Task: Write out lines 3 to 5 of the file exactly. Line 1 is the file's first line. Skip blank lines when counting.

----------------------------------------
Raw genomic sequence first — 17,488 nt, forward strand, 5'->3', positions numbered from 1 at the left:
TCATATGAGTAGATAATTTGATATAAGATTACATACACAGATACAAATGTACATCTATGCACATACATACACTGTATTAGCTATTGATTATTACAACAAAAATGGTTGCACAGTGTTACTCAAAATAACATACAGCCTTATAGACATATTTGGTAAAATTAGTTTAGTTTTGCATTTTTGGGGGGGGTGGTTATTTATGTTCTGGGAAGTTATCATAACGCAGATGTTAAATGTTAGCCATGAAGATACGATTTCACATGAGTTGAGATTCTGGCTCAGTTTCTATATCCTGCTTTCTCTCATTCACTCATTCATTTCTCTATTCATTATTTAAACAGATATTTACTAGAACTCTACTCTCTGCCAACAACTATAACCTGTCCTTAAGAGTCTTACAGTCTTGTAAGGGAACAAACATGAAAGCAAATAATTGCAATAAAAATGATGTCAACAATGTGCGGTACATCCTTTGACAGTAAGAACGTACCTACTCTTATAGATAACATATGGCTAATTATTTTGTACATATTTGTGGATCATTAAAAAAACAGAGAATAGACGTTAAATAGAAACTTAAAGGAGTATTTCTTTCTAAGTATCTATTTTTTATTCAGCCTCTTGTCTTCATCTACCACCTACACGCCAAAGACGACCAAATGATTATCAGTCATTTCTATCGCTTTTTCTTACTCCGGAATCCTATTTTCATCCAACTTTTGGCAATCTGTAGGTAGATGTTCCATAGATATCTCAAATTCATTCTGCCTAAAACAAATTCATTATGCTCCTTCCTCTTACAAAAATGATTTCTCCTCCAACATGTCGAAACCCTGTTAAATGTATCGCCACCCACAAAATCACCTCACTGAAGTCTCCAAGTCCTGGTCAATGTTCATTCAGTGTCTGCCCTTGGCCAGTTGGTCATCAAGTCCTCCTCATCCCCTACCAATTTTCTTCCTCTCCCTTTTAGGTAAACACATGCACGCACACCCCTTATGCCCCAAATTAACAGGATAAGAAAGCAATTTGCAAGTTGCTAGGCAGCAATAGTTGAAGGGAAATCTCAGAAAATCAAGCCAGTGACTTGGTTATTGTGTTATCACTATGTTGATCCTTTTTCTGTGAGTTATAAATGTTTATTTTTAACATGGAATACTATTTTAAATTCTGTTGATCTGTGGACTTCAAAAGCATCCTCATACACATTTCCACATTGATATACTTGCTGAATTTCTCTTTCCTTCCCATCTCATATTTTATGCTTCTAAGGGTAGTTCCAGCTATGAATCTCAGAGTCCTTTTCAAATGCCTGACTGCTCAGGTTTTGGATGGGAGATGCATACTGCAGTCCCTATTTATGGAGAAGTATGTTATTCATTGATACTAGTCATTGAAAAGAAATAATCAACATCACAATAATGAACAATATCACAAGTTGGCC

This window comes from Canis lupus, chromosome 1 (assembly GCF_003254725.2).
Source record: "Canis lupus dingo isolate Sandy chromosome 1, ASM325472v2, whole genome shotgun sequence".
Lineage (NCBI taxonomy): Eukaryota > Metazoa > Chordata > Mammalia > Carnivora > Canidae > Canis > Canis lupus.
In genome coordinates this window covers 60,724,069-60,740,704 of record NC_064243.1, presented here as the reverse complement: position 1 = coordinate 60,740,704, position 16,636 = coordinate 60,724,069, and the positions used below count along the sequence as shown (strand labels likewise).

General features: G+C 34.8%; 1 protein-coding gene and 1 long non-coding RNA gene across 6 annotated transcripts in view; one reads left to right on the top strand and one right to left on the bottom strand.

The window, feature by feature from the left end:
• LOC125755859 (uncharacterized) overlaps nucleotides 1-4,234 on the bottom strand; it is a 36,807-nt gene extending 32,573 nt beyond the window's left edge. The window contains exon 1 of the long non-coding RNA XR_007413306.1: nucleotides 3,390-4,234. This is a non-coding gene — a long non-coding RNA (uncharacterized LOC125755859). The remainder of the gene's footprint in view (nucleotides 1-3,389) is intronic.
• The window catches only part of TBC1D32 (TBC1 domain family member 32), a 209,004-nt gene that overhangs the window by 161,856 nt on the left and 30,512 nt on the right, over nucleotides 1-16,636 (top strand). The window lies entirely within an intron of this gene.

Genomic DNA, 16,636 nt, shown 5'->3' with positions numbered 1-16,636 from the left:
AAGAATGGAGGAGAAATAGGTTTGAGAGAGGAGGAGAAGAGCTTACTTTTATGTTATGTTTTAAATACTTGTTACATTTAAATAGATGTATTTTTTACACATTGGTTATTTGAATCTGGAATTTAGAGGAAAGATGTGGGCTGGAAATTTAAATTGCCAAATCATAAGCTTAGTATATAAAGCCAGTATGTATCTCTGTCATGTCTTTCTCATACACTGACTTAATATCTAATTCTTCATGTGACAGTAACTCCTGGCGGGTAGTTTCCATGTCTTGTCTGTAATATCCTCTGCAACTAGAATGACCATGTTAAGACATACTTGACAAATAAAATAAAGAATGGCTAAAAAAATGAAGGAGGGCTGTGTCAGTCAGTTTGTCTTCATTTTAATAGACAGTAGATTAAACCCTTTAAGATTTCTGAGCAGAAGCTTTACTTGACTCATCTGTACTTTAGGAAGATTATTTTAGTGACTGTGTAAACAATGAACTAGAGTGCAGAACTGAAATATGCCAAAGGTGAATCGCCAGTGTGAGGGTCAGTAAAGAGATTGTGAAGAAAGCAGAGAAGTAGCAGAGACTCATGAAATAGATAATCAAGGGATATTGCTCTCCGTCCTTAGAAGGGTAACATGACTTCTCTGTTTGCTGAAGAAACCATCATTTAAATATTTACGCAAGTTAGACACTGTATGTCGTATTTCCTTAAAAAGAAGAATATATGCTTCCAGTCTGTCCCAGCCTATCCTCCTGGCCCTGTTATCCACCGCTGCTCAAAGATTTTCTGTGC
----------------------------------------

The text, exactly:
This window comes from Canis lupus, chromosome 1 (assembly GCF_003254725.2).
Source record: "Canis lupus dingo isolate Sandy chromosome 1, ASM325472v2, whole genome shotgun sequence".
Lineage (NCBI taxonomy): Eukaryota > Metazoa > Chordata > Mammalia > Carnivora > Canidae > Canis > Canis lupus.